What are the symbols of the Eucharist and what is their meaning?

The Eucharist is “the source and summit of the Christian life” (Vatican II, Lumen Gentium, Dogmatic Constitution on the Church, paragraph 11), and [as] we contemplate Jesus as the Bread of Life (Jn 6:35,48,51 ), let’s examine the symbols for the Eucharist.

Wheat. Wheat is a cereal grain, its seeds are ground into flour and used as the main ingredient for bread, and Jesus is the Bread of Life. Sometimes wheat is represented by a single head of grain, other times by a shock or sheaf of wheat, a bunch of cut stalks bound together in a bundle.

A Loaf of Bread. Bread is the staple food of physical life, and Eucharistic bread is the staple food of the spiritual life. At the Last Supper, Jesus took a loaf of unleavened bread and said, “Take and eat, this is my body” (Mt 26:26; Mk 14:22; Lk 22:19). The consecrated bread is Jesus himself, the Real Presence of Christ.

A basket of loaves. When Jesus fed the five thousand, he began with a basket of five loaves (Mt 14:17; Mk 6:38; Lk 9:13; Jn 6:9), and when he fed the four thousand he began with a basket of seven (Mt 15:34; Mk 8:6).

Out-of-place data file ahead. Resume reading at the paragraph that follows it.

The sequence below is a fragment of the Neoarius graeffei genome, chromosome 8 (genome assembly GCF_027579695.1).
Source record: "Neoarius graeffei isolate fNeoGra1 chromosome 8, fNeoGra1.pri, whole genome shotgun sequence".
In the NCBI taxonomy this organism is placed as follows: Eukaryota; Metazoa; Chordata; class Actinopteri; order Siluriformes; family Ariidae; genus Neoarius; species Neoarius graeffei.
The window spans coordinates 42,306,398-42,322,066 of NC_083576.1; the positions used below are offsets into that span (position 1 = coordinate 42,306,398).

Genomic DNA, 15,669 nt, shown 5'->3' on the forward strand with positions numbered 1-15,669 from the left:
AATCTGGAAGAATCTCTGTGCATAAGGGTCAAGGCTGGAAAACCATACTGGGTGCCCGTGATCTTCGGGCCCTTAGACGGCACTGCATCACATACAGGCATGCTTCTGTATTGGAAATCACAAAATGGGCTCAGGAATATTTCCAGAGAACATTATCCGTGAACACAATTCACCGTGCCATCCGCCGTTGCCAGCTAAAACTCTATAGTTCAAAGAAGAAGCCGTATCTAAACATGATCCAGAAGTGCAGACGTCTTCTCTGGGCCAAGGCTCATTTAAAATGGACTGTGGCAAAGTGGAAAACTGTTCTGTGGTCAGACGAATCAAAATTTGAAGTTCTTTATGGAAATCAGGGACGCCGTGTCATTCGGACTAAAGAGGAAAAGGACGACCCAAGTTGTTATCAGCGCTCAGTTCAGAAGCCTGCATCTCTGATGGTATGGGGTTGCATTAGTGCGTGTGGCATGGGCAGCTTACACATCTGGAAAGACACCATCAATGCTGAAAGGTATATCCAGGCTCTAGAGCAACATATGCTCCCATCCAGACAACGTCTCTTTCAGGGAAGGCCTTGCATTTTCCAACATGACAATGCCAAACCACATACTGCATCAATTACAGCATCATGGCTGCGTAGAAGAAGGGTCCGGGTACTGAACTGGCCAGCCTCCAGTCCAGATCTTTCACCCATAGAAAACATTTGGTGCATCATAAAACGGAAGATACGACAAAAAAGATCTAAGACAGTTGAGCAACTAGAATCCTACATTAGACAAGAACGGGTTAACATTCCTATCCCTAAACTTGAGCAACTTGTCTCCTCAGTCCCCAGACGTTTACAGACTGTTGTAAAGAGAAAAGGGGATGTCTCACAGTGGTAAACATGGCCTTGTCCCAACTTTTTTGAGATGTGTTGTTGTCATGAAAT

Loaves and fishes were both part of Jesus’ Eucharistic miracles (Mt 14:17; 15:34; Mk 6:38; 8:6,7; Lk 9:13; Jn 6:9), and they were part of Jesus’ Eucharistic meal with his disciples after the Resurrection (Jn 21:9).

A Host. A host is a Communion wafer, a round piece of unleavened bread used for consecration and distribution at Mass. The term comes from the Latin word hostia, a sacrificial lamb. Jesus is “the lamb of God who takes away the sins of the world” (Jn 1:29,36), and his body, offered on the altar of the Cross, is given to us from the altar of the Mass.

Grapes and Wine. Grapes are crushed into juice, the liquid fermented into wine, and wine was used by Jesus at the Last Supper to represent his Blood, the blood of the covenant, shed on behalf of many for the forgiveness of sins (Mt 26:28; Mk 14:24; Lk 22:20).

© 2006, Rev. Michael A. Van Sloun

Copyright, 2006, Fr. Michael Van Sloun, The Catholic Spirit, Used with Permission.